View Full Version : What are good books on world creation?

05-12-2014, 10:13 PM
I ran a search and, unbelievably, found no threads on the topic. I looked at Planetary Constructor Kit but the some of the author's political views didn't sit well with me. As of now, he's not getting my money.

05-12-2014, 10:40 PM
What aspects of worldbuilding appeal most to you? The physical geography, developing peoples and letting them spread, devising political games between clones of Europe, or the simple act of creation? Are you interested in making something that is instantly familiar to the traditional fantasy role-playing gamer crowd, the SF crowd, or something else? Do you want to make lots of worlds or go deep on just one world? There are a great many online discussions for the merits of top-down compared to bottom-up worldmaking.

05-14-2014, 04:47 PM
I want to detail one fantasy world. I've only made shoddy D&D worlds etc before. Geography doesn't need to be crafted down to individual watersheds, but I do want to do a good job getting civilizations from hunter-gathering to Middle Age, Victorian, or even Renaissance levels of politics and tech.
Unless you think top-down is better and/or I'm being foolish.

05-14-2014, 07:36 PM
Heya! A quick search around amazon and other books store websites yielded a promising possibility: Amazon.com: World-Building (Science Fiction Writing) (9781582971346): Stephen L. Gillett, Ben Bova: Books (http://www.amazon.com/World-Building-Science-Fiction-Writing-Stephen/dp/158297134X/ref=sr_1_1?ie=UTF8&qid=1400109958&sr=8-1&keywords=world+building) . It was one of the first that came up, so it's not a deep or exhaustive suggestion, but Ben Bova is an established author. It looks like it takes a more sci-fi approach, but there's nothing to say you cant apply the same principles to a fantasy setting. It does seem to be a little more technical than what you're looking for, however.

My suggestion would to be to go to your local book store in looking into reference sections on writing; world history; and sociology. Flip through a humanities textbook, and you'll get a good idea on the general flow of civilization. If you want to get more specific I'd suggest: http://www.amazon.com/Mysteries-Middle-Ages-Beginning-History/dp/0385495560/ref=sr_1_14?ie=UTF8&qid=1400110418&sr=8-14&keywords=middle+ages. It was a good read, maybe a little dry. But it gives you a good perspective, and if I remember correctly it starts you out with a basic explanation of antiquity to go from there.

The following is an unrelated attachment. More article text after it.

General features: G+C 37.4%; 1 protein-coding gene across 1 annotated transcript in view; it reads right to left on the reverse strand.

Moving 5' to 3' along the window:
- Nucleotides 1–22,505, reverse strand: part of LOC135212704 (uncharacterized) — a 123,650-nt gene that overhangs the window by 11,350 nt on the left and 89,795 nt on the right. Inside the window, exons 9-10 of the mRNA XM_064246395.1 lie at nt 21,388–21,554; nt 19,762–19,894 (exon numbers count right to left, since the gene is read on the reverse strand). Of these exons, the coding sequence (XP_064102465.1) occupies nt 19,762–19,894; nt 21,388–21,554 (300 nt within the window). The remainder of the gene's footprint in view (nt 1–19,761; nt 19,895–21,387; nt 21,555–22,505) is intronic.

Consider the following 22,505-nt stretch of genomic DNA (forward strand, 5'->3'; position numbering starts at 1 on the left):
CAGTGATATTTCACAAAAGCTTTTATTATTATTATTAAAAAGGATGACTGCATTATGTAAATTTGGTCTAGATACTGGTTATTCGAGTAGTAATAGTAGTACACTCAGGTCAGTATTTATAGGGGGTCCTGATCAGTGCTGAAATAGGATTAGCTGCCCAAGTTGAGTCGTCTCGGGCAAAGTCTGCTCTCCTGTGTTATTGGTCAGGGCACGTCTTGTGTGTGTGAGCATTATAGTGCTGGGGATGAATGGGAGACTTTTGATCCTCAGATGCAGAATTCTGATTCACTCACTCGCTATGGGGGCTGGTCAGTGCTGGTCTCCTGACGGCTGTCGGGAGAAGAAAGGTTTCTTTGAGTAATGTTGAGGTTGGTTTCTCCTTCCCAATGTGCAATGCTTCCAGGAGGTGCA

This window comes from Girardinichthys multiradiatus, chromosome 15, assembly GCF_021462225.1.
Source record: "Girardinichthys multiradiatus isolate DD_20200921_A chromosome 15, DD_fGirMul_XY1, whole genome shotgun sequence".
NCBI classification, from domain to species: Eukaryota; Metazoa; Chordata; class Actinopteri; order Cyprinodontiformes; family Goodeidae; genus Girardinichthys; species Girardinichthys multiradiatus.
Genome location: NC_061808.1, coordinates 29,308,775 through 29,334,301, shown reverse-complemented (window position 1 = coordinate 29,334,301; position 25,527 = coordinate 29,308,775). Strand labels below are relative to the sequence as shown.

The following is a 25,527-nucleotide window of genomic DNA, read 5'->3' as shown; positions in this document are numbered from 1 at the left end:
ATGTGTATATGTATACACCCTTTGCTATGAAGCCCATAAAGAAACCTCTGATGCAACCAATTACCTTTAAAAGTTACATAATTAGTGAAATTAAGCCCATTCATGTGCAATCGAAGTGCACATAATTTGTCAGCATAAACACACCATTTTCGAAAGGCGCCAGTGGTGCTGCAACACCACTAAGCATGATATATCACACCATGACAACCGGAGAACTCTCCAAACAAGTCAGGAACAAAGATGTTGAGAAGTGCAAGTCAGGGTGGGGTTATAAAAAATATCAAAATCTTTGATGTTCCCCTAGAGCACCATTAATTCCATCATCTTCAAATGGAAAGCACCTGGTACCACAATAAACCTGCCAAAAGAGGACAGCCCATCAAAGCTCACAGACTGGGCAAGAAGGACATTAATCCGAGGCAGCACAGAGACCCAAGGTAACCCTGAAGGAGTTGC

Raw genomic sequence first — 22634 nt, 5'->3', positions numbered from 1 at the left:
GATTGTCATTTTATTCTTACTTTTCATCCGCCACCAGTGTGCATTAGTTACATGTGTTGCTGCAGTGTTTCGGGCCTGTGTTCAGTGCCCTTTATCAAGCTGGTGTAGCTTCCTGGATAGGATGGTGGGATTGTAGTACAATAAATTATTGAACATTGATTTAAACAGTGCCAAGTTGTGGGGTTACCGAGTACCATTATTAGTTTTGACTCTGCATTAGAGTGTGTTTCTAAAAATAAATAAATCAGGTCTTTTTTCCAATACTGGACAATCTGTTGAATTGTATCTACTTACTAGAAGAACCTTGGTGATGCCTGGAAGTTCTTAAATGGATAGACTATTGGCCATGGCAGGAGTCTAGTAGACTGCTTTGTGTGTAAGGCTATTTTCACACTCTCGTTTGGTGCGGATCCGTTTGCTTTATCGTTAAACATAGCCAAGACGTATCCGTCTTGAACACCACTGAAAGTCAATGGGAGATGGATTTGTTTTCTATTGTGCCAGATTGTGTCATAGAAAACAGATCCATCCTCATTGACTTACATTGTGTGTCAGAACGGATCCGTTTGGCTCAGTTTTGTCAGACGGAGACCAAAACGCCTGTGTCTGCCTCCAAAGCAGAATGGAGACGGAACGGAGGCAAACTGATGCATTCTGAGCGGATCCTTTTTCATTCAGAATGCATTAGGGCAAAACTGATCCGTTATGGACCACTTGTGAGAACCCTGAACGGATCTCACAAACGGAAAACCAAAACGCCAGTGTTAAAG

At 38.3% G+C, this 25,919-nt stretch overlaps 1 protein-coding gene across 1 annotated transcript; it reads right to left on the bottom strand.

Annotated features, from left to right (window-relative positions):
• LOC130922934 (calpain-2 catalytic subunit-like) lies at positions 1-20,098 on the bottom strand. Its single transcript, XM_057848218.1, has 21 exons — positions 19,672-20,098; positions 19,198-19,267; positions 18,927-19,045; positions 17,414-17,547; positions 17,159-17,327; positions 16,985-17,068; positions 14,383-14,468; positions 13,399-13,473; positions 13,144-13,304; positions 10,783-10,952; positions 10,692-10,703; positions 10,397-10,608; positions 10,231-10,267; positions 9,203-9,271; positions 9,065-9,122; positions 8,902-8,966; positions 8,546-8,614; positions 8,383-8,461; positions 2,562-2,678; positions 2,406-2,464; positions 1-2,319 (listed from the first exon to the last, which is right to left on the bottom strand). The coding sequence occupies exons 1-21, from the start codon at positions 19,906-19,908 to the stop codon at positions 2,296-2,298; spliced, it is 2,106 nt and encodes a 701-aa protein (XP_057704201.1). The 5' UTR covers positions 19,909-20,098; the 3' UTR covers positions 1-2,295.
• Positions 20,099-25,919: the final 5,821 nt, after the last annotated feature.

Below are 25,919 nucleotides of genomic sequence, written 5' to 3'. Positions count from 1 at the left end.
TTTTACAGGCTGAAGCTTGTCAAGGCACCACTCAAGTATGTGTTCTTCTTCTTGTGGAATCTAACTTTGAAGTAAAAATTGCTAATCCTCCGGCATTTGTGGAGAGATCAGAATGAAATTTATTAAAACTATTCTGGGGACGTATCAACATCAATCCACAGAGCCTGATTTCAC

05-15-2014, 12:56 AM
If you can find it at a reasonable price, I suggest this one (http://www.amazon.com/Aria-Worlds-Series-Canticle-Monomyth/dp/096459031X/ref=sr_1_1?ie=UTF8&qid=1400129695&sr=8-1&keywords=aria+worlds). Though I am sentimental and partial to it.

05-18-2014, 01:17 AM
I enjoyed A Magical Medieval Society: Ecology and Culture by Expeditious Retreat Press.

05-18-2014, 02:14 AM
One method I've found extremely useful in my own worldbuilding is to have one of those historical timeline books or charts handy. Like this (http://www.amazon.com/Timelines-History-DK-Publishing/dp/0756686814/ref=sr_1_1?s=books&ie=UTF8&qid=1400393441&sr=1-1&keywords=history+timeline) one or this (http://www.amazon.com/Timeline-World-History-Poster-24x36/dp/B005NLLKWS/ref=sr_1_2?s=books&ie=UTF8&qid=1400393570&sr=1-2&keywords=history+timeline+chart) one. They help me kind of get a sense of how the general flow of history and scientific development should go assuming I'm creating a world that is at least loosely Earth-based.

05-18-2014, 08:23 PM
Guns, Steel and Germs. That is THE book. It's in no way a "handbook" with rules of thumb, but it is a must-read for world creation.